|Competitor for the United States|
|Gold||1987 Jones Cup Taipei, Taiwan||Team Competition|
|Silver||1988 Jones Cup Taipei, Taiwan||Team Competition|
|FIBA World Championship for Women|
|Gold||1998 World Championships Berlin, Germany||Team Competition|
Edna Campbell (born November 26, 1968) is a licensed vocational nurse and medical exercise specialist. Most Recently, Edna wrote The Breast Cancer Recovery Manual. This manual is based on Edna's personal bout and recovery from breast cancer. Edna is a retired women's basketball player who played in the Women's National Basketball Association (WNBA). The 5 ft 8 in guard played with the Sacramento Monarchs as well as three other teams, but is well known for continuing to play despite suffering breast cancer. In 2004 she was designated a Women's History Month honoree by the National Women's History Project. Campbell was born in Philadelphia, Pennsylvania.
Campbell's college career began at the University of Maryland, College Park, but achieved her most notable success at the University of Texas' women's team, known as the Lady Longhorns, where she was named the Southwest Conference's Newcomer of the Year in 1990. She graduated in 1991 after the Lady Longhorns compiled a 48-14 won/loss record while she was there.
Campbell was named to the team representing the USA at the 1987 William Jones Cup competition in Taipei, Taiwan. The team won all seven games to win the gold medal for the event. The USA was down at halftime in the opening game against Japan, but came back in the second half to win, helped by 15 points from Campbell. She averaged 9.7 points per game over the seven games, and was named to the all-tournament team.
In the following year, 1988, Campbell was also named to the Jones Cup team. The USA team was not as successful, with a 3–2 record, but that was enough to secure the silver medal. She averaged 5.6 points per game and tied for the team lead with 15 steals. Campbell was selected to represent the USA at the 1995 USA Women's Pan American Games, however, only four teams committed to participate, so the event was cancelled.
Campbell was named to the USA national team in 1998. The national team traveled to Berlin, Germany in July and August 1998 for the FIBA World Championships. The USA team won a close opening game against Japan 95–89, then won their next six games easily. In the semifinal game against Brazil, the USA team was behind as much as ten points in the first half, but the USA went on to win 93–79. The gold medal game was a rematch against Russia. In the first game, the USA team dominated almost from the beginning, but in the rematch, the team from Russia took the early lead and led much of the way. With under two minutes remaining, the USA was down by two points but the USA responded, then held on to win the gold medal 71–65. Campbell played limited minutes but had two steals.
Campbell played for the Colorado Xplosion in the American Basketball League (ABL).
Campbell was the 10th overall draft pick, selected by the Phoenix Mercury during the 1999 WNBA Draft. She was left unprotected in the expansion draft the following year, and was chosen by the Seattle Storm. She became the new franchise's go-to option, but the team finished with a cellar-dwelling 6-26 record.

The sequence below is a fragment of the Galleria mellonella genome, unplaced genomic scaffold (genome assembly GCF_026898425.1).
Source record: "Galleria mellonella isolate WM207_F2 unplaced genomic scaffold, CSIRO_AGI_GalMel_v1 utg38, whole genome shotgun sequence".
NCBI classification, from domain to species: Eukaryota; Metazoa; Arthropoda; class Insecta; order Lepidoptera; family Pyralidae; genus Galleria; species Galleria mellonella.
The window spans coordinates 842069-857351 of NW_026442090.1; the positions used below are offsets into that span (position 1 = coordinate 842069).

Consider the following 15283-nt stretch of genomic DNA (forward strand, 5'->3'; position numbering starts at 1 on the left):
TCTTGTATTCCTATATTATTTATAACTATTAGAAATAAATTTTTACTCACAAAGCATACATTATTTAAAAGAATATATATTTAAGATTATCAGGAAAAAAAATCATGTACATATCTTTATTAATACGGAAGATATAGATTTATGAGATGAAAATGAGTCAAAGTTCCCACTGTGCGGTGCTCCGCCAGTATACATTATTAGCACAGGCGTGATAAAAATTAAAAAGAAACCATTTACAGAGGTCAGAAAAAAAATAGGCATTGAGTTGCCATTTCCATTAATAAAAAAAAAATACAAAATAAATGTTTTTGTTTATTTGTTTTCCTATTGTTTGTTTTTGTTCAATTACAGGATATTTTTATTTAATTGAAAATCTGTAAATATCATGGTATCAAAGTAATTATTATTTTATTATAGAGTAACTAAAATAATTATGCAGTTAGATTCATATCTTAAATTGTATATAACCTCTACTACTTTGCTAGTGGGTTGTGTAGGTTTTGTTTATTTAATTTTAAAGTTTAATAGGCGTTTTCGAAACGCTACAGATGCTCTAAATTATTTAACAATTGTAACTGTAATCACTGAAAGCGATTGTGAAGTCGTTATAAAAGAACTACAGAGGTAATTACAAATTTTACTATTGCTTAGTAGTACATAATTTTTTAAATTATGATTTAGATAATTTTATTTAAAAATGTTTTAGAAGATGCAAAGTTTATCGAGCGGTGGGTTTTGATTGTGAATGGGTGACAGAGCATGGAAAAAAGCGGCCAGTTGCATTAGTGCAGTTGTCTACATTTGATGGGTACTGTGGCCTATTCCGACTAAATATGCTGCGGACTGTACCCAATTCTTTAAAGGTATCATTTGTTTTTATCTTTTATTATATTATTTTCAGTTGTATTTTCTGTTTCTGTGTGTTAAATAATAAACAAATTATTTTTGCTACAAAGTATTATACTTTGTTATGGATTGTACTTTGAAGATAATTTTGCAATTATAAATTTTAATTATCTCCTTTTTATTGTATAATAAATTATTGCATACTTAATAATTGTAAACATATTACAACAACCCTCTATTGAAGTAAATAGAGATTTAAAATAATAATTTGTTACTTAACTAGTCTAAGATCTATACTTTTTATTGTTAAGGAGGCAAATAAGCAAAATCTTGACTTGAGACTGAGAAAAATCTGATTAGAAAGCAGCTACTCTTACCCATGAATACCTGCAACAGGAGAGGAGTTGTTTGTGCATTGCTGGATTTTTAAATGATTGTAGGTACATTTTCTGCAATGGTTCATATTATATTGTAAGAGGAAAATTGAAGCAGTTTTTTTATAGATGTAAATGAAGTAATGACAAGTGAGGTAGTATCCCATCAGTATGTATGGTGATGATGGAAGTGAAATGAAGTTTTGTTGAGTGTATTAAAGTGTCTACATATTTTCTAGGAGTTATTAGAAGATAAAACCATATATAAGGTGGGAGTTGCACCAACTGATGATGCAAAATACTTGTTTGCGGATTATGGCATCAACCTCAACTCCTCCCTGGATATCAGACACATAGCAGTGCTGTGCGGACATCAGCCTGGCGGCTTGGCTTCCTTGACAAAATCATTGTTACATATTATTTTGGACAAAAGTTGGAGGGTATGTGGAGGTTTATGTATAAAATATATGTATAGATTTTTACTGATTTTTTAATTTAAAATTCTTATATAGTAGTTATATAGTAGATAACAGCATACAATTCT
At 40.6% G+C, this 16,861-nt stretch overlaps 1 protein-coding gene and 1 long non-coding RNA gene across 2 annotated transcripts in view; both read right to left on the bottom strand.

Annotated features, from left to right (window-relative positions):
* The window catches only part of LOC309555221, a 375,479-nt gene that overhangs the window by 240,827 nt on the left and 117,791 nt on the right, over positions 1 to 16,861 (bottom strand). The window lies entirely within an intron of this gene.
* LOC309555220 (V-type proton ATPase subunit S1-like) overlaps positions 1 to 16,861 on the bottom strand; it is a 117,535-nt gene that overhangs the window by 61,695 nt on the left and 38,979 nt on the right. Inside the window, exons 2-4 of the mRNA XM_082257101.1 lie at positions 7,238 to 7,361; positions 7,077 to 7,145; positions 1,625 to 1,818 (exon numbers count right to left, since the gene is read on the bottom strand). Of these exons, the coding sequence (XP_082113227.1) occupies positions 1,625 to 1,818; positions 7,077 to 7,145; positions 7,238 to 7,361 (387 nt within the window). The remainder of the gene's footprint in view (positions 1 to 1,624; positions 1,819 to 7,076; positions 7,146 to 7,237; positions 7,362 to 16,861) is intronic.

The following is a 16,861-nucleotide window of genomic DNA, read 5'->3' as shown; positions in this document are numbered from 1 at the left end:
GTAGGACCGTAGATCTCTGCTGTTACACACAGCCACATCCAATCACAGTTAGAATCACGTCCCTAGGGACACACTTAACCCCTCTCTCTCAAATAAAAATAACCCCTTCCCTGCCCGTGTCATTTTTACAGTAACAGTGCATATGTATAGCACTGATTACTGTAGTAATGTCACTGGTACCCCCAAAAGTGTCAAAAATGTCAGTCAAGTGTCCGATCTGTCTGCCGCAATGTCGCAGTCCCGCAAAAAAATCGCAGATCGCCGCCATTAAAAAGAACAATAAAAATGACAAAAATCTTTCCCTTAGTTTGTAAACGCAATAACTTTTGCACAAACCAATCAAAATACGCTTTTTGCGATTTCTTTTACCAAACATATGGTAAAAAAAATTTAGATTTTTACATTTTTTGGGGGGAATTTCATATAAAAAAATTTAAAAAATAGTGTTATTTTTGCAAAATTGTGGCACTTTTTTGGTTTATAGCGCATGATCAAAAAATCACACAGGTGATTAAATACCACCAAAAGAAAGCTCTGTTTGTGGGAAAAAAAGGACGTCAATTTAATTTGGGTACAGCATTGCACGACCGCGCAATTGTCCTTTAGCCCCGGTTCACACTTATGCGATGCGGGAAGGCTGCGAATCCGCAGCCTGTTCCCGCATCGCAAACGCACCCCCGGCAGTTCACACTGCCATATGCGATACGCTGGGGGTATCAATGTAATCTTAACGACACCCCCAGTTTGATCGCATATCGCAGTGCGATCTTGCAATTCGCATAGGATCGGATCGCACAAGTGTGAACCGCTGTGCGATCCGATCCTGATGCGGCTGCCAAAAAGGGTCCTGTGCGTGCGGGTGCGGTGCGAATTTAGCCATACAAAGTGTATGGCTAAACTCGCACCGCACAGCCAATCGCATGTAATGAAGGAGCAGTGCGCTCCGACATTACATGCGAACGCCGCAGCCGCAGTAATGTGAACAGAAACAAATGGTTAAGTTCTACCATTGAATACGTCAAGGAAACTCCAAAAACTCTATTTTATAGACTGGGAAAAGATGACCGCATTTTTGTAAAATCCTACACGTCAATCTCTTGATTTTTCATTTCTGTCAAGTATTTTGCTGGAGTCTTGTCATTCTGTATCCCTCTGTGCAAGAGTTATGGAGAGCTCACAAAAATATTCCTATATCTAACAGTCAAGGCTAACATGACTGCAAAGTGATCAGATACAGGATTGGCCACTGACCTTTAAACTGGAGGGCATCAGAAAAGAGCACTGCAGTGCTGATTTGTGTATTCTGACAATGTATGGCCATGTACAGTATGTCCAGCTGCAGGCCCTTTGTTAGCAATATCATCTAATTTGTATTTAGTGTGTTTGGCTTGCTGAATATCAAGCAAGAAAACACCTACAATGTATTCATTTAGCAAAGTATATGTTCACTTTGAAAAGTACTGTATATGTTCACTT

The next year, the Storm drafted its first superstar, Lauren Jackson, and Campbell was traded to the Sacramento Monarchs for Katy Steding and a draft pick. During the second of her four seasons in Sacramento, Campbell was diagnosed with breast cancer. She received treatment and was welcomed back before the fans of her two most recent teams in the Monarchs' final game against Seattle during the 2002 season.
Campbell continued to play despite her diagnosis, and has become a symbol to survivors of the disease. She became the WNBA's national spokesperson for its anti-cancer efforts with the Susan G. Komen Breast Cancer Foundation. She received the league's Kim Perrot Sportsmanship Award in 2003.
Campbell signed a free agent contract with the San Antonio Silver Stars in 2005. She played with the Silver Stars for that one season, before announcing her retirement from the WNBA on February 28, 2006.
During the 2006 WNBA season, which honored nine years of the league's existence, Campbell's return from breast cancer was nominated by fans as Most Inspirational and one of the top four WNBA Anniversary decade moments.
Life after basketball
Shortly after retiring from basketball, Edna was hired as a television commentator for the San Antonio Silver Stars games during the 2006 WNBA season. Edna then became a nurse in 2008, and also coached high school girls.
WNBA career totals
WNBA Career Averages
WNBA Career Playoff Totals
WNBA Career Playoff Averages
- "Honorees: 2010 National Women’s History Month". Women's History Month. National Women's History Project. 2010. Retrieved 14 November 2011.
- "1987 Women's R. William Jones Cup". USA Basketball. Retrieved 3 August 2014.
- "1988 Women's R. William Jones Cup". USA Basketball. Retrieved 3 August 2014.
- "Twelvth [sic] Pan American Games -- 1995". USA Basketball. Retrieved 16 Oct 2013.
- "Thirteenth World Championship For Women -- 1998". USA Basketball. Retrieved 3 August 2014.
- WNBA player profile
- Silver Stars bio
- Story on her bout with cancer
- Silver Stars' February 28, 2006 press release on her retirement
- The Breast Cancer Recovery Manual[dead link], by Campbell